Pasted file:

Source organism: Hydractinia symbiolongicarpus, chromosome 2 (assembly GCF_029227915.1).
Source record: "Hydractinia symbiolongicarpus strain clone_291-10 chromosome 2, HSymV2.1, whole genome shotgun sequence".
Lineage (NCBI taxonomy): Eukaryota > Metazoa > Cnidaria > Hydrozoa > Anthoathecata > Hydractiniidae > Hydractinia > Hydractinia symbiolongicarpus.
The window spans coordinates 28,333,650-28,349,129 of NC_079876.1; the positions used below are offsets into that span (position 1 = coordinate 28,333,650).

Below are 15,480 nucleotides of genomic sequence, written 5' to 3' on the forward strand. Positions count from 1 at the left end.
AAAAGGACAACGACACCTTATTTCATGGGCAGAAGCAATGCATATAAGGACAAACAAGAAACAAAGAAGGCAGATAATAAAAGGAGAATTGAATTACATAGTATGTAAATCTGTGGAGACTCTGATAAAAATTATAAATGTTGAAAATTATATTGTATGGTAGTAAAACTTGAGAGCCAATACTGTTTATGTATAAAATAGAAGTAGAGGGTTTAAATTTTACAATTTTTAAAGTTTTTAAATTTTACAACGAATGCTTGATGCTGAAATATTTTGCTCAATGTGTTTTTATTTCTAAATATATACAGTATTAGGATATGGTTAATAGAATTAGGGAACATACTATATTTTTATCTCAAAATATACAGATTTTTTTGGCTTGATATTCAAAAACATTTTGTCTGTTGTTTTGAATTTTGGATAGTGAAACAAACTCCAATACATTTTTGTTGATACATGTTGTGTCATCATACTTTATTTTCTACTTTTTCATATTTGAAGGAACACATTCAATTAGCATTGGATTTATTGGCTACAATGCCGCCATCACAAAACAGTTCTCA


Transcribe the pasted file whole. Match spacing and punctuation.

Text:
Source organism: Hydractinia symbiolongicarpus, chromosome 2 (assembly GCF_029227915.1).
Source record: "Hydractinia symbiolongicarpus strain clone_291-10 chromosome 2, HSymV2.1, whole genome shotgun sequence".
Lineage (NCBI taxonomy): Eukaryota > Metazoa > Cnidaria > Hydrozoa > Anthoathecata > Hydractiniidae > Hydractinia > Hydractinia symbiolongicarpus.
The window spans coordinates 28,333,650-28,349,129 of NC_079876.1; the positions used below are offsets into that span (position 1 = coordinate 28,333,650).

Below are 15,480 nucleotides of genomic sequence, written 5' to 3' on the forward strand. Positions count from 1 at the left end.
AAAAGGACAACGACACCTTATTTCATGGGCAGAAGCAATGCATATAAGGACAAACAAGAAACAAAGAAGGCAGATAATAAAAGGAGAATTGAATTACATAGTATGTAAATCTGTGGAGACTCTGATAAAAATTATAAATGTTGAAAATTATATTGTATGGTAGTAAAACTTGAGAGCCAATACTGTTTATGTATAAAATAGAAGTAGAGGGTTTAAATTTTACAATTTTTAAAGTTTTTAAATTTTACAACGAATGCTTGATGCTGAAATATTTTGCTCAATGTGTTTTTATTTCTAAATATATACAGTATTAGGATATGGTTAATAGAATTAGGGAACATACTATATTTTTATCTCAAAATATACAGATTTTTTTGGCTTGATATTCAAAAACATTTTGTCTGTTGTTTTGAATTTTGGATAGTGAAACAAACTCCAATACATTTTTGTTGATACATGTTGTGTCATCATACTTTATTTTCTACTTTTTCATATTTGAAGGAACACATTCAATTAGCATTGGATTTATTGGCTACAATGCCGCCATCACAAAACAGTTCTCA